Benjamin "Bugsy" Siegel, the man who brought organized crime to the West Coast, is shot and killed at his mistress Virginia Hill's home in Beverly Hills, California. Siegel had been talking to his associate Allen Smiley when three bullets were fired through the window and into his head, killing him instantly.
Siegel's childhood had been pretty similar to that of other organized crime leaders: Growing up with little money in Brooklyn, he managed to establish himself as a teenage thug. With his pal Meyer Lansky, Siegel terrorized local peddlers and collected protection money. Before long, they had a business that included bootlegging and gambling all over New York City.
By the late 1930s, Siegel had become one of the major players of a highly powerful crime syndicate, which gave him $500,000 to set up a Los Angeles franchise. Bugsy threw himself into the Hollywood scene, making friends with some of the biggest names of the time--Cary Grant, Clark Gable, and Jean Harlow. His all-night parties at his Beverly Hills mansion became the hot spot in town. He also started up a solid gambling and narcotics operation to keep his old friends back east happy. Just before World War II began, Siegel traveled to Italy to sell explosives to Mussolini, but the deal fizzled when tests of the explosives did too.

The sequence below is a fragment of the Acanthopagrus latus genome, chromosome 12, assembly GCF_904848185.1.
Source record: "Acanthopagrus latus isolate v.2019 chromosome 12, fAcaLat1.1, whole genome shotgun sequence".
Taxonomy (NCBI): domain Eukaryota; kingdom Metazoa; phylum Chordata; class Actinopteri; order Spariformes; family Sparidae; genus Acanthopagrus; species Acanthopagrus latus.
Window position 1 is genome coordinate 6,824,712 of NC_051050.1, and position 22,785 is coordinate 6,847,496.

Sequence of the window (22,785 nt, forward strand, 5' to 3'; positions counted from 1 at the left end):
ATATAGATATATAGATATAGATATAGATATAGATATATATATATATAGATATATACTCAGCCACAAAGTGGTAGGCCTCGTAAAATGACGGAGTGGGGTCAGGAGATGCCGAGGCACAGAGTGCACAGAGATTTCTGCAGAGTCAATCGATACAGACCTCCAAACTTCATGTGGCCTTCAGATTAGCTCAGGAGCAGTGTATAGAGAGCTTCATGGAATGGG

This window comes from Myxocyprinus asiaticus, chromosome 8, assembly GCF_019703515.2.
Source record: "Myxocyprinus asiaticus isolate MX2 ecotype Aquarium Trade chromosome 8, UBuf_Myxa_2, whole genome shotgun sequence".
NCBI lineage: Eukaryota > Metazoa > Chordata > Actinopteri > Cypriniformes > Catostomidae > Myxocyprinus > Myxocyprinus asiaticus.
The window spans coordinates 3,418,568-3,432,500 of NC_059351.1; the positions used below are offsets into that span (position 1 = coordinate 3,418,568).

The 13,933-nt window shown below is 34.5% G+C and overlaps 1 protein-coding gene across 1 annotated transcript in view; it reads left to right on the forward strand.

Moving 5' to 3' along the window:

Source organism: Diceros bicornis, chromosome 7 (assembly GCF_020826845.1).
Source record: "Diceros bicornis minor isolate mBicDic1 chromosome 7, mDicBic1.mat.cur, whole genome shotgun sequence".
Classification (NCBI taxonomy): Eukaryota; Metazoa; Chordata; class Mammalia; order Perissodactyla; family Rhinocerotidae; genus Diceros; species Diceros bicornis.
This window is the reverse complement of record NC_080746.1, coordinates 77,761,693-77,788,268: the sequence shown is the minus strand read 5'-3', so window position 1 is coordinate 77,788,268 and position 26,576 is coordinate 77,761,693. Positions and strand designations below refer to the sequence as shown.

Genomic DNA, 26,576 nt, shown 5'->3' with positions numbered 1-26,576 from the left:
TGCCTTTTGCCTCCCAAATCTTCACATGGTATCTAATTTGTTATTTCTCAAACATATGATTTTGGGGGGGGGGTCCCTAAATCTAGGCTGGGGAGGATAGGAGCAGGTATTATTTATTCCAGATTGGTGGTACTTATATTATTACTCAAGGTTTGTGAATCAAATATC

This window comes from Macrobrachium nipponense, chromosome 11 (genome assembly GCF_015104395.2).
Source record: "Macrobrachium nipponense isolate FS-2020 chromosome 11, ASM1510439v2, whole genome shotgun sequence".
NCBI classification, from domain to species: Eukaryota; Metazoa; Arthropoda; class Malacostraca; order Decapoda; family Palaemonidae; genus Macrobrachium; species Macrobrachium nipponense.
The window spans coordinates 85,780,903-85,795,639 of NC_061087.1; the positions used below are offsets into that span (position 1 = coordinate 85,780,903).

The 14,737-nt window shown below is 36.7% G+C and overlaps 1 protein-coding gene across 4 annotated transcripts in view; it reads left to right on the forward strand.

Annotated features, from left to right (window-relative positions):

In 1945, Siegel had a brilliant idea. Just hours away from Los Angeles sat the sleepy desert town of Las Vegas, Nevada. It had nothing going for it except for a compliant local government and legal gambling. Siegel decided to build the Flamingo Hotel in the middle of the desert with $6,000,000, a chunk of which came from the New York syndicate.
The Flamingo wasn't immediately profitable and Siegel ended up in an argument with Lucky Luciano over paying back the money used to build it. Around the same time that Siegel was killed in Beverly Hills, Luciano's men walked into the Flamingo and announced that they were now in charge. Even Siegel probably never imagined the astounding growth and success of Las Vegas in the subsequent years.